Movie Review - Calvary

Brendan Gleeson (left) plays a priest who accuses
Chris O'Dowd (right) of wife beating in "Calvary"
Brendan Gleeson stars as Father James, a middle-aged priest in a small village in Ireland. The film depicts a week in his life, as he deals with the various people in the village and their issues. Written and directed by John Michael McDonagh, the film seems more like a condemnation of the church, even though the protagonist is an advocate of the church and its practices. In that, it's actually slyly clever.

The premise operates as a ticking clock. Sunday in confessional, James is told that he will be killed on the following Sunday. The person confessing this is the one who is going to kill James. This person's identity is kept hidden until the end of the movie, and I don't think that helps the film.

James tells his superior about the threat. His superior asks James if he knows who the person is. James says no, but there's a question if he actually does. The question arises because he doesn't seem afraid or moved in the slightest. He doesn't call the police or try to investigate, and the only reason he wouldn't is if he already knew the answer.

Regardless, for him to do nothing about it is him allowing a murderer to walk free or unchallenged. For the entire week, therefore, he concerns himself with other comparatively more petty problems. He counsels his daughter Fiona, played by Kelly Reilly. She visits from London after surviving a suicide attempt.

He counsels Veronica, played by Orla O'Rourke. She's committing adultery and for it she gets a black eye. Yet, she won't reveal who gave her the black eye. It was either her husband Jack, the butcher, played by Chris O'Dowd, or her lover Simon, the mechanic, played by Isaach de Bankolé.

James counsels Milo, played by Killian Scott. Milo is socially awkward. He wears a bow-tie but isn't sure what to do with his life. James counsels Michael Fitzgerald, played by Dylan Moran. Michael is a wealthy banker who's feeling bitter and guilty about the blame put on people like him for the recent financial crisis and foreclosures.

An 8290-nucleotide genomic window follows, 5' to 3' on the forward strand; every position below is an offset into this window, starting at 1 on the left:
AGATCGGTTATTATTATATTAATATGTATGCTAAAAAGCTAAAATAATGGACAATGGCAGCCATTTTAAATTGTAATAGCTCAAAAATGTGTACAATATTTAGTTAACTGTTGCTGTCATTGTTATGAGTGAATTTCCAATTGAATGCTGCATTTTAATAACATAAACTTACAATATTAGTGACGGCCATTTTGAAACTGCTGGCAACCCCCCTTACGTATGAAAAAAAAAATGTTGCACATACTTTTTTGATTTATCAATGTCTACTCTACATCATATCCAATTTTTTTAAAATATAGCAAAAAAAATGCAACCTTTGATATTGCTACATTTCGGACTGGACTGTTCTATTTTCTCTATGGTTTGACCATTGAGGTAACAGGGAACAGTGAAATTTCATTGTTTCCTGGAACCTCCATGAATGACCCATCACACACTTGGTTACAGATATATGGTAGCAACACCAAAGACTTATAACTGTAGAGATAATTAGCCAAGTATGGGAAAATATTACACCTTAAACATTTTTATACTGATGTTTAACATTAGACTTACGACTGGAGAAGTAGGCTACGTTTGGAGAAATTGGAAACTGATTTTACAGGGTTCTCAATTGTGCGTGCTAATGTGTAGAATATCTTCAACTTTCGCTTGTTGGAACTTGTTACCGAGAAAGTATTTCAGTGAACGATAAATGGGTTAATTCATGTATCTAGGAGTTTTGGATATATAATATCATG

James also counsels Teresa, played by Marie-Josée Croze. She's a woman who's married to a man who's in a coma and who will never wake up. Finally, James counsels Freddie Joyce, played by Domhnall Gleeson, the son of Brendan Gleeson. Freddie is a young man, a boy practically who is in prison for apparently cannibalism.

James encounters other quirky characters, including a gay male prostitute named Leo, played by Owen Sharpe, a wise-cracking, atheistic doctor named Frank, played by Aidan Gillen, and a baseball bat-wielding bartender named Brendan, played by Pat Shortt. Each one further pushes James into giving up the cloth and the collar because he's not having a positive impact and almost everyone seems to aggressively insult or knock him down.

McDonagh inserts a quick composite of most of these people holding a gun, suggesting that one of these characters is the unknown killer. McDonagh seems to want it to be a mystery. He throws suspicion on some, but none of that matters. The killer tells James that he was molested by a priest, but that priest is dead, so the killer wants to take his vengeance out on James.

The point is that the killer wants to send a message, one that implicates innocent priests alongside pedophile priests. By delaying the reveal of who the killer is and then immediately ending the movie after the reveal does nothing to explore the impact of whatever that message is.

It also questions what James thinks will happen. Does he think he can stop the killer? Because he doesn't tell anyone, except his superior, he seems to think he can handle it by himself. Yet, he is so ineffectual at talking to his flock and changing them. Why does he think he could stop the killer by himself through talking?

Also, who killed the dog?

Three Stars out of Five.
Rated R for sexual references, language, brief strong violence and some drug use.
Running Time: 1 hr. and 41 mins.


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